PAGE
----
Doctors Should Reach Out to OCD Patients During COVID-19, Experts Say

By Carolyn Crist

April 06, 2020

(Reuters Health) – People with obsessive-compulsive disorder and related anxiety issues may face greater stress during the COVID-19 pandemic, and doctors should reach out to them, the International OCD Foundation says.

Physicians can help patients focus on the "4 C's" to cope during this time: remain calm, create consistency, find containment for their compulsions, and care for themselves and others.

"The increased stress and uncertainty may trigger their symptoms or make them worse than they were before," said Jeff Szymanski, executive director of the International OCD Foundation in Boston.

The foundation created a COVID-19 resource at that provides advice about the virus itself, as well as tips and articles for managing anxiety around coronavirus-related news.

"It is important for all those in the helping professions to be mindful of this and keep an eye out for increased symptoms in their patients and to adjust their screening and questioning," Szymanski told Reuters Health by email.

COVID-19 news and uncertainty may affect OCD patients in different ways, he added, particularly those with specific obsessions about germs, contamination and cleanliness. Those who have harm-related obsessions may worry about giving the virus to their loved ones or community members. Others who experience perfectionism as part of their OCD symptoms may feel the need to stick to recommended health guidelines "perfectly" and go to "unreasonable extremes to do so," Syzmanski said.

At the same time, the core of OCD treatment revolves around learning to live with uncertainty, he explained, so this community may be particularly poised to cope and help others.

"Be proactive and check in with your patients specifically about their mental health," he said. "Be the one to ask the questions. Don't wait for them to bring it up on their own.

The International OCD Foundation recommends that patients follow guidelines from the Centers for Disease Control and Prevention and the World Health Organization, and physicians can help their patients by talking about a "basic safety plan" to disinfect surfaces, wash hands, and for consuming the news. As part of this, doctors should discuss what's necessary and what isn't, adding that the process shouldn't take more than a few minutes per day, the foundation says.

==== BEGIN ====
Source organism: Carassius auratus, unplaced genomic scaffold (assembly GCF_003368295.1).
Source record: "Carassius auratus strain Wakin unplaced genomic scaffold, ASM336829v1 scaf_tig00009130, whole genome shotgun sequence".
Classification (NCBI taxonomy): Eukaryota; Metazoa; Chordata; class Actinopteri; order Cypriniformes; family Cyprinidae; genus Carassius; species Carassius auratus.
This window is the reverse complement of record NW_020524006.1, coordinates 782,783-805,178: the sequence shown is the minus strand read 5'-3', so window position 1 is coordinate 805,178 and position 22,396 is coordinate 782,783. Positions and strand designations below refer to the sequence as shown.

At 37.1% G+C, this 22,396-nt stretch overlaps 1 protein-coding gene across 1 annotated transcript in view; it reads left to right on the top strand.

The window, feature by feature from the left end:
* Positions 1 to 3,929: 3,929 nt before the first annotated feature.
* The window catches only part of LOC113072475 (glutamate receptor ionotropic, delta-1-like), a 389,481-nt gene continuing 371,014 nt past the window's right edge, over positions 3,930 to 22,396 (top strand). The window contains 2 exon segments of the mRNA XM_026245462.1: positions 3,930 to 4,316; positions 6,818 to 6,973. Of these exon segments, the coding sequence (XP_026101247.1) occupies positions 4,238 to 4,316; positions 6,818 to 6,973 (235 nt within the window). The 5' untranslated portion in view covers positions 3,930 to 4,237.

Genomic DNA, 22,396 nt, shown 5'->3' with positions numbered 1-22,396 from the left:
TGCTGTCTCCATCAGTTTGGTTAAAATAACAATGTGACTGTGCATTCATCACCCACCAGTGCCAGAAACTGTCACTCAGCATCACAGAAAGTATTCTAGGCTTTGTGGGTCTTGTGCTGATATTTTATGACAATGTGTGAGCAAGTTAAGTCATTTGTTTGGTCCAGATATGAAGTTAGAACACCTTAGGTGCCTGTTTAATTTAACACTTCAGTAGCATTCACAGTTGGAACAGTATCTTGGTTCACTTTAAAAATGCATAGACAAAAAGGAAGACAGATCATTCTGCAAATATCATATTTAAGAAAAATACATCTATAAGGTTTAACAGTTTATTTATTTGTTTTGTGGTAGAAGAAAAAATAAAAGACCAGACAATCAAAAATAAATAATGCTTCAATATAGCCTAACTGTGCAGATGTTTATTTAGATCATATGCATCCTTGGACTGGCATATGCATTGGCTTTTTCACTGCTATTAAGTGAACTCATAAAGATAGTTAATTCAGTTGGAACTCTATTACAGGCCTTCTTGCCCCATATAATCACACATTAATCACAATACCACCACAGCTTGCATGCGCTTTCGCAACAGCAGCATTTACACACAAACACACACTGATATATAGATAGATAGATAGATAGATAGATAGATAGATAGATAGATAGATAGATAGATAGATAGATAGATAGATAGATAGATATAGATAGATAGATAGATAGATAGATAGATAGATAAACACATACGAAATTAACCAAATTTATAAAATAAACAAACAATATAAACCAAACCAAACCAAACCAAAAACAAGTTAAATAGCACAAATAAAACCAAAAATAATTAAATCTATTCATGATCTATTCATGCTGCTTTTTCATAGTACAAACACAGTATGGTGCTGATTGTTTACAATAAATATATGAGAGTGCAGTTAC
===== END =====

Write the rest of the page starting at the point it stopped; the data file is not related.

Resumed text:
"All the handwashing and sanitizing everyone's doing to slow the spread of coronavirus feels compulsive to people with OCD. When someone with OCD does compulsions, those compulsions strengthen the OCD cycle and make it more likely that she will experience more obsessions and stronger urges to do rituals in the future," said Shala Nicely, a cognitive behavioral therapist for OCD and related disorders in Marietta, Georgia. Nicely created a COVID-19 resource page on her website, which is among those listed on the International OCD Foundation page.

"As debilitating as OCD can be, even in the pandemic it's still highly treatable with medication and a type of cognitive behavioral therapy called exposure and response therapy," which teaches people how to effectively manage uncertainty, Nicely told Reuters Health by email. "Learning ERP can not only help people with OCD reclaim their lives, but it can also give them skills to cope effectively with the unknowns inherent in the pandemic."

To provide a quick guideline for patients with OCD to follow, suggest the "4 C's" approach of focusing on what can be done instead of what cannot be done during the moment of stress, said Aureen Pinto Wagner of the Anxiety Wellness Center in Cary, North Carolina. Wagner created a COVID-19 resource with details about the "4 C's" approach, which is also listed on the International OCD Foundation page.

"The rapid development of COVID-19 has all the elements of the four U's - unfamiliar, unpredictable, uncontrollable, uncertain - the perfect recipe for anxiety and OCD," Wagner told Reuters Health by email.

"Patients with OCD and health anxiety benefit from being listened to, along with specific guidance such as a brief checklist," she said. "Encourage them to seek telehealth therapy."

SOURCE: International OCD Foundation.